More pertinent, however, to my own work and to most valid literary criticism of the romance genre is the combative dichotomy Miller constructs between reader response and literary merit as valid ways to examine the genre. Modern literary criticism is not, in fact, in the business of determining literary merit. Whether that’s a good thing or not is another question with much spilled ink to its name, but that’s just not what we as literary critics do anymore. I can say just as much about a novel that I think is truly bad from the standpoint of literary merit and “pure pleasure” as I can say about one that I think is brilliant (in fact, I spent a whole chapter of my dissertation doing precisely that). Literary criticism is not about picking the good novels from the bad. It’s about analyzing cultural phenomena. From that perspective, EIKAL is more valuable precisely as evidence of reader response to the genre than any list of the 100 Best Romances. Which is not necessarily to say that EIKAL is successful in what it sets out to do; the problem is discerning that initial aim (or aims) and evaluating the book on those terms, something that lies at the heart of both literary criticism and reviewing from an academic perspective.

Academically, for instance, I use BHB as evidence of the “received wisdom” of the deeply-knowledgeable romance reader, the “superfan,” if you will. Which is to say, when Wendell and Tan conflate Woodiwiss’ The Flame and the Flower and Rosemary Rogers’ Sweet Savage Love as pretty much the same book, I use that as evidence in my own discussion of these blockbuster historical romances that this is how twenty-first century romance readers in general see these two books and the disparate genres they spawned, despite their significant differences from each other. I do not expect BHB or EIKAL to be anything other than what they claim to be, what they try to be, and what, I argue, they succeed in being. I do not expect BHB to be a vigorously researched academic critique of the romance genre. Nor do I expect EIKAL to be a rigorous scientific survey of a representative sample of readers. I expect them both to be what they claim they are: BHB is an exploration of the genre that defends the genre for what it does right and lovingly brings it to task for what it screws up, while EIKAL is a loving exploration of reader interaction with the genre that provides readers with both a voice and the arguments to defend their reading habits. Miller may disagree with my assessment of EIKAL’s success in achieving its aims, but I wish she had done it on the book’s own terms, so that any debate about the review could be based on the book itself and not an external standard of academic worthiness.

The difference between applying literary criticism to the genre or to EIKAL is important and generally ignored in Miller’s review. That Miller is writing the review from an academic perspective might account for some of this disconnect, although I don’t think it accounts for all of it. Some is, I think, a product of a conflation of literary critique of the genre from within the genre, and critique of a work that is more about readers than the genre itself.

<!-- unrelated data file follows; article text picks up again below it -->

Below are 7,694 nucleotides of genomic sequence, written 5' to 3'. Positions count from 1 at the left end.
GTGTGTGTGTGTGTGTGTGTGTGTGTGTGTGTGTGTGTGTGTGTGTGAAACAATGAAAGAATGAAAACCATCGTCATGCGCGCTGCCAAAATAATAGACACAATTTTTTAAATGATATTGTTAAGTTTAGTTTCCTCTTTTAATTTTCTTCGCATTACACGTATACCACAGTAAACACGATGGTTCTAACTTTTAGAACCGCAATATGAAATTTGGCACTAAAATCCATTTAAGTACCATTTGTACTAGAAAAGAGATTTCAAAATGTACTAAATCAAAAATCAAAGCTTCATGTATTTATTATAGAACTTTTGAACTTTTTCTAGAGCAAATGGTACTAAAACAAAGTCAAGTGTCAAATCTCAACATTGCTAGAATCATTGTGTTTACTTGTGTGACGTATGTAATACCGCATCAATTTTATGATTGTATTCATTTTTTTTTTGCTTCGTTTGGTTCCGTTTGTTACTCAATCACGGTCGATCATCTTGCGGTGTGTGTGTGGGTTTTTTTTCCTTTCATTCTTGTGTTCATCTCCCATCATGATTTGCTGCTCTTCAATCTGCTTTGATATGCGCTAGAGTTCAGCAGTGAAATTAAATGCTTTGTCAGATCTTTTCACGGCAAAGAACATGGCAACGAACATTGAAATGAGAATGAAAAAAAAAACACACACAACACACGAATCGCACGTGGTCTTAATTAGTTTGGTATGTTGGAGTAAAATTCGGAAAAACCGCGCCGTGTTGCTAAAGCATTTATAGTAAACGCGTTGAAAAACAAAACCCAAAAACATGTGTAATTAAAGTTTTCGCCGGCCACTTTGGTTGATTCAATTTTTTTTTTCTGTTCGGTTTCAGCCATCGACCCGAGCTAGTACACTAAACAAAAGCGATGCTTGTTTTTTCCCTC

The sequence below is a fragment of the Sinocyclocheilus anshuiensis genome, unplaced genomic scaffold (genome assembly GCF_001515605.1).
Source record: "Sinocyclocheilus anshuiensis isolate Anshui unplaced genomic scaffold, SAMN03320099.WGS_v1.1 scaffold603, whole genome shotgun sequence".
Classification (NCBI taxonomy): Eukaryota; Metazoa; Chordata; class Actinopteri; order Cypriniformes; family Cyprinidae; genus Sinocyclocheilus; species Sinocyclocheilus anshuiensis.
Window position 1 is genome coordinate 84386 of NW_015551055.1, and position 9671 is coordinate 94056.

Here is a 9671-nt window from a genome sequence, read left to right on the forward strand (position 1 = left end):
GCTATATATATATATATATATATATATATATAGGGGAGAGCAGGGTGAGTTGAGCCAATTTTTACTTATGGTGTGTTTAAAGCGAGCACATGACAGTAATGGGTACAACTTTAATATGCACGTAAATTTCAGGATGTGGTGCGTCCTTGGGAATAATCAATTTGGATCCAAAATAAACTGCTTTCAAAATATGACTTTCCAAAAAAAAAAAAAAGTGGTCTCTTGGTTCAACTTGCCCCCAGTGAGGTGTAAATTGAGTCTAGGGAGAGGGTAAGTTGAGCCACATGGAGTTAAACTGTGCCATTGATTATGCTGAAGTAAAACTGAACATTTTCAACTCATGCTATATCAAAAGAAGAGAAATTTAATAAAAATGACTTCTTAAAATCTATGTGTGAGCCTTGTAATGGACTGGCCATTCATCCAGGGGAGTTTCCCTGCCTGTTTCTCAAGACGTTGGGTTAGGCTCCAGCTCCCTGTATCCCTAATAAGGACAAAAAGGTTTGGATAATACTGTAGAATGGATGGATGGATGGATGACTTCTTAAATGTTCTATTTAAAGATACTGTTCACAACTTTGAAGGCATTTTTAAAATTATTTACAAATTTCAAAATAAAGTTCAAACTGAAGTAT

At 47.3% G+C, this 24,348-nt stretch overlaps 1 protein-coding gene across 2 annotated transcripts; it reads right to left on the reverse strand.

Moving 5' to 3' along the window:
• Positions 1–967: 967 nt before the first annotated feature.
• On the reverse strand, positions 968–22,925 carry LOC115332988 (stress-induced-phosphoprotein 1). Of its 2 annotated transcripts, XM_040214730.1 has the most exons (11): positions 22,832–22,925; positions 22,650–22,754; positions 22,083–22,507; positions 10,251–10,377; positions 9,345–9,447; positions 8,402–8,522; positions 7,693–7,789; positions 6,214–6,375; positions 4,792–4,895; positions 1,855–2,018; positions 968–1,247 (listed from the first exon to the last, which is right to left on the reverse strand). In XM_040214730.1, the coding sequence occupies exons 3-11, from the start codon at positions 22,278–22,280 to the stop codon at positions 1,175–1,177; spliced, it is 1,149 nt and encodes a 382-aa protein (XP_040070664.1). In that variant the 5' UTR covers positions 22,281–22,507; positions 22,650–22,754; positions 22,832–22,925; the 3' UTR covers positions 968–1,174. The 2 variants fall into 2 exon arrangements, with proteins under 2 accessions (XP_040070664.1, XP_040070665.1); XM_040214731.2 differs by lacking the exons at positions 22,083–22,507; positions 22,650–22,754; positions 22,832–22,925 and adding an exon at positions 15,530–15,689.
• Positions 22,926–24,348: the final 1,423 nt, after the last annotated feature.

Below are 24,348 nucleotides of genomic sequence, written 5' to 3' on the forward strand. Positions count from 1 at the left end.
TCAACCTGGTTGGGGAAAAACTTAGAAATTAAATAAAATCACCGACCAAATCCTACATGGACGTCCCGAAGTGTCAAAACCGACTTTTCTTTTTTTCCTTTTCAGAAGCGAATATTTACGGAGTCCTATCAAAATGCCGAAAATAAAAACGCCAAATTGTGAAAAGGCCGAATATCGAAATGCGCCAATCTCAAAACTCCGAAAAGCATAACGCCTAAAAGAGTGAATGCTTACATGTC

I think, in fact, that there’s a disconnect between EIKAL’s aims as a proudly fond exploration of reader response, and Miller’s entirely laudable desire to have genuine deep critique of the genre. Wendell is not attempting in EIKAL to analyze the genre, nor does she have any pretentions to being able to perform literary criticism. Wendell is focused on demonstrating that her contributors (romance readers and authors) are intelligent, conscious consumers of the genre they (we) all love so much. She is also attempting to provide readers with a validation of their own reading choices and to provide non-readers with something to think about (hence, as Miller rightly points out, its confusing tone shifts at times). EIKAL might not, as Miller points out, change any minds, but it gives readers a voice to relate the (pure?) pleasure they find in the romance genre. And there’s nothing wrong with that. Miller’s review, on the contrary, suggests that there is, indeed, something wrong with that. This is not only a provocative implication, but also a different question from what the book is and whether or not it succeeds in being what it claims to be.

ETA Full Disclosure: I'm quoted two or three times in EIKAL. I responded to Wendell's SBTB posts asking for input and she quoted me from there, not from a personal interview. I am, however, also friendly with Wendell and occasionally share meals with her. But then I've also shared meals with Miller.

Wednesday, February 08, 2012

McDaniel College Receives $100,000 Grant from Nora Roberts Foundation

I've just received the following press release:

Office of Communications and Marketing
2 College Hill
Westminster, MD 21157-4390

Contact: Cheryl Knauer


February 7, 2012


Grant to Help Advance Research and Study of Romance Literature

Second consecutive year that McDaniel has received funding from Nora Roberts, a best-selling author of more than 200 romance novels

WESTMINSTER, Md. – McDaniel College has been awarded a $100,000 grant from the Nora Roberts Foundation to help advance research and study of romance literature.

This is the second consecutive year that the college has received funding from Nora Roberts, a best-selling author of more than 200 romance novels.

The grant from the Nora Roberts Foundation supports McDaniel’s academic minor in romance fiction and an online creative writing course on the subject, in addition to the American romance collection in Hoover Library, which has established McDaniel as one of the few centers for the study of the romance genre.